Wolfgang Schirmacher (born 1944) teaches philosophy at the University of Hamburg. He is President of the Schopenhauer Gesellschaft and Editor of the Schopenhauer Jahrbuch. In addition to several articles in German on Schopenhauer and contemporary German philosophy, two essays of his have been published in English: "Monism in Spinoza's and Husserl's thought", Analecta Husserliana 16, 1983 and "From the phenomenon to the event of technology: A dialectical approach to Heidegger['s phenomenology", in: P.T. Durbin and F. Rapp (eds.) Philosophy and technology (1983). Author's address: Hallerstrasse 72, D-2000 Hamburg 13.

  • 1 In this connection Jurgen Habermas has had a strong influence on a succession of authors, cf. his most recent essay (1983) in K.H. Bohrer (ed.) Mythos und Moderne.
  • 2 This expression, inspired by Nietzsche, took shape in the literature around the turn of the century, and played a key role, which has been neglected hitherto (cf. Cutrufelli 1983).
  • 3 To speak of an "apparent dialectic" as B. Schmidt does in his contribution on post modernism, is, to say the least, problematic. After all, appearance is without doubt part of dialectics (cf. Theunissen, 1978).
  • Cutrufelli, V. 1983 Der Pseudokunstler. Hamburg. University of Hamburg. (Unpublished MA thesis.)
  • Habermas, J. 1983 "Die Verschlingung von Mythos und Aufklarung", in: K.H. Bohrer (ed.) Mythos und Moderne. Frankfurt, Suhrkamp.
  • Heidegger, M. 1967 "Uberwindung der Metaphysik", in: Vortrage und Aufsatze. vol l. Pfullingen.
  • G. Neske, 1976 Der Spiegel (23). 1977 "Die Zeit des Weltbildes", in: Holzwege, vol. 5 of Gesamtausgabe. Frankfurt, Klostermann.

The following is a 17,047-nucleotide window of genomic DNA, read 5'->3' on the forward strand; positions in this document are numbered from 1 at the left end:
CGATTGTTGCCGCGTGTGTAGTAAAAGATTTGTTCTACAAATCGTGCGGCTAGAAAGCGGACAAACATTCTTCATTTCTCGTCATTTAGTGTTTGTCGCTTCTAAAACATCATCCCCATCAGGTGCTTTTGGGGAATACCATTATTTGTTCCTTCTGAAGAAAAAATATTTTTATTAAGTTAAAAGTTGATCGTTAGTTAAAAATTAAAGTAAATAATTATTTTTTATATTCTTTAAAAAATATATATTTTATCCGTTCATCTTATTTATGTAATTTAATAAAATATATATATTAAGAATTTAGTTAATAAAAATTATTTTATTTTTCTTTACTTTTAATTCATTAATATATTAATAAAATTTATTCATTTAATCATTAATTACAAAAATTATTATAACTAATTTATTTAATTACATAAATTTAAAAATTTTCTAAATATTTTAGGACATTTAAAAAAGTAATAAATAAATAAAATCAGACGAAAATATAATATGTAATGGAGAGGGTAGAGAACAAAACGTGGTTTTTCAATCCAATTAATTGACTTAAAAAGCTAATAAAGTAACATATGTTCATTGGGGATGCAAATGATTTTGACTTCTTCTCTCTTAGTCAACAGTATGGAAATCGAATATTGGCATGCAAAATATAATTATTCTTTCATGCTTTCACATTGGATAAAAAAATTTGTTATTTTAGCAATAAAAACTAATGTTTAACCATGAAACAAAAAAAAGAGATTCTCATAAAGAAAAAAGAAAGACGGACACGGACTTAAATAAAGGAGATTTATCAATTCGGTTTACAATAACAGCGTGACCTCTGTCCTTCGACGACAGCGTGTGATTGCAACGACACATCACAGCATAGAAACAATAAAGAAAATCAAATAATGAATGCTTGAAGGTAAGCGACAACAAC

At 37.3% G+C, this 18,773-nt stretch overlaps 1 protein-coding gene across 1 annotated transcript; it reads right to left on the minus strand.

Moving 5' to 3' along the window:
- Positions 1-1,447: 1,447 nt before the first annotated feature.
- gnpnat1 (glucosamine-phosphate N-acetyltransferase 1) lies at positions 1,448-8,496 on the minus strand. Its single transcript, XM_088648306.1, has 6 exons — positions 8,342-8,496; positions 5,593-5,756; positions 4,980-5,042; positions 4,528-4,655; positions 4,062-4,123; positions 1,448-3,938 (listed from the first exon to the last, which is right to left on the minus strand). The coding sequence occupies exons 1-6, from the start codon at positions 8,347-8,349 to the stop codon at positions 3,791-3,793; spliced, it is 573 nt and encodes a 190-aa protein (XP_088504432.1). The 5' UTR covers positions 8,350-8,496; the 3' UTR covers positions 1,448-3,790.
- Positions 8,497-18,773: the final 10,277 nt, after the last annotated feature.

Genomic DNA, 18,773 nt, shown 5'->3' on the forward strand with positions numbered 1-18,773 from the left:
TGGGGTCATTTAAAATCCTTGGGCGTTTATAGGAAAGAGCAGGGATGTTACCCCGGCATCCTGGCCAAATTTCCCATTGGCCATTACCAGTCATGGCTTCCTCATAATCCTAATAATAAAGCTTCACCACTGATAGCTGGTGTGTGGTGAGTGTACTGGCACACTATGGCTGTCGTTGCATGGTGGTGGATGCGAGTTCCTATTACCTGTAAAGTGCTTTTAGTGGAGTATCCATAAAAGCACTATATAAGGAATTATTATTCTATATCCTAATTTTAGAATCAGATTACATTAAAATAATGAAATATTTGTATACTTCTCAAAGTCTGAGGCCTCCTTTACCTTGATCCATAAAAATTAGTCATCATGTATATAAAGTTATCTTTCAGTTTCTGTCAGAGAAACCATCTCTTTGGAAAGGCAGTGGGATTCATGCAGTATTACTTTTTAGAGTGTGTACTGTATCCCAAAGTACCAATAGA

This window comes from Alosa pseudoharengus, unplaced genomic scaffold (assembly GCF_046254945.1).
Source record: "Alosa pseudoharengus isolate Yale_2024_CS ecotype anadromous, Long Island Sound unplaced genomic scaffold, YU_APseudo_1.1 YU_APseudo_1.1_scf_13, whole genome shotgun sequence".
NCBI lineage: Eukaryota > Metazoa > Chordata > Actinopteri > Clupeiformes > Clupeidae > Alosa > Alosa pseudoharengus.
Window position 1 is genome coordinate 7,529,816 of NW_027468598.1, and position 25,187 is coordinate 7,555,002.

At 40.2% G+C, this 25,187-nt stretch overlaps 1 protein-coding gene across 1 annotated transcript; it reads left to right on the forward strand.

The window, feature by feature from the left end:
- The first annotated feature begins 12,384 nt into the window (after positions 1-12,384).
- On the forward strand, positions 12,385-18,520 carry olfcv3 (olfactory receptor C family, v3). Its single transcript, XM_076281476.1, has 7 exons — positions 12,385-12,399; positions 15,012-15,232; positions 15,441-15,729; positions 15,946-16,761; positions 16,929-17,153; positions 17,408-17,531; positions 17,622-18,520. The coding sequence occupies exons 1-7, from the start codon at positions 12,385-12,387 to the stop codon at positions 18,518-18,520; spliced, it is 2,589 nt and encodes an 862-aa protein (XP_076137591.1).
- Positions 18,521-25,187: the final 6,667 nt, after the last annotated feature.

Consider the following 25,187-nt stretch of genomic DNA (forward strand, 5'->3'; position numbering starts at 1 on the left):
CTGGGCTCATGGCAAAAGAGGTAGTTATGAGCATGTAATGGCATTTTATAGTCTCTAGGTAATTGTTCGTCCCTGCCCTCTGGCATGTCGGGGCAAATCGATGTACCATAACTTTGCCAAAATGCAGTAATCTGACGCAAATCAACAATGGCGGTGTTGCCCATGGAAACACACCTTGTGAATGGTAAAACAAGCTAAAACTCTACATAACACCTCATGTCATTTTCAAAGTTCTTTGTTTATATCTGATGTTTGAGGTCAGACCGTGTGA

• Kojima, H. 1983 The moral sense, existence and the life world. Paper presented at a special section of the XVIIth World Congress of Philosophy, Montreal, August 1983.
  • Marx, W. 1979 "Die Sterblichen", in: Ul. Guzzoni (ed.) Nachdenken uber Heidegger. Hildesheim, Gerstenberg.
  • Raulet, G. 1979 "L'utopie comme structure de la conscience historique", in: Raulet (ed.). Strategies de l'utopie. Paris, Galilee. 1983, "The agony of Marxism and the victory of the left", Telos Spring: 163-178. 1983, "La fin de la 'Raison dans l'histoire'?" Social Science Information 23 (3): 559-576.
  • Schmidt, B. 1983 Die agressiv-konfliktscheue Scheindialektik der Postmoderne. Paper presented at the special section of the XVIIth World Congress of Philosophy, Montreal, August 1983. Translation: "Postmodernism as aggressive and conflict-avoiding dialects", Social Science Information 23 (3): 589-602.
  • Schirmacher, W. 1983 "Die Dialektik der Technik. Versuch uber die Weltzivilisation", Hegel-Jahrbuch 1981/1982. 1983 Kunst im technischen Zeitalter. Paper presented at the XVIIth World Congress of Philosophy. (To appear in: Proceedings of the XVIIth World Congress of Philosophy, forthcoming, 1985.) 1983 Technik und Gelassenheit. Zeitkritk nach Heidegger. Freiburg, Munchen, Alber. 1984 "Post-moderne — ein Einspruch", Konkursbuch 11.
  • Schuberth, R. 1982 "Ambivalenz der Langeweile", in: W. Schirmacher (ed.) Zeit der Ernte. Studien zum Stand der Schopenhauer-Forschung. Stuttgart, Frommann-Holzboog.
  • Theunissen, M. 1978 Sein und Schein. Frankfurt, Suhrkamp.
  • The text was translated from German by: J. Stephen Barbour, Dept. of Linguistic and International Studies, University of Surrey, Guildford. Source: Social Science Information 23 (1984), pp.603-609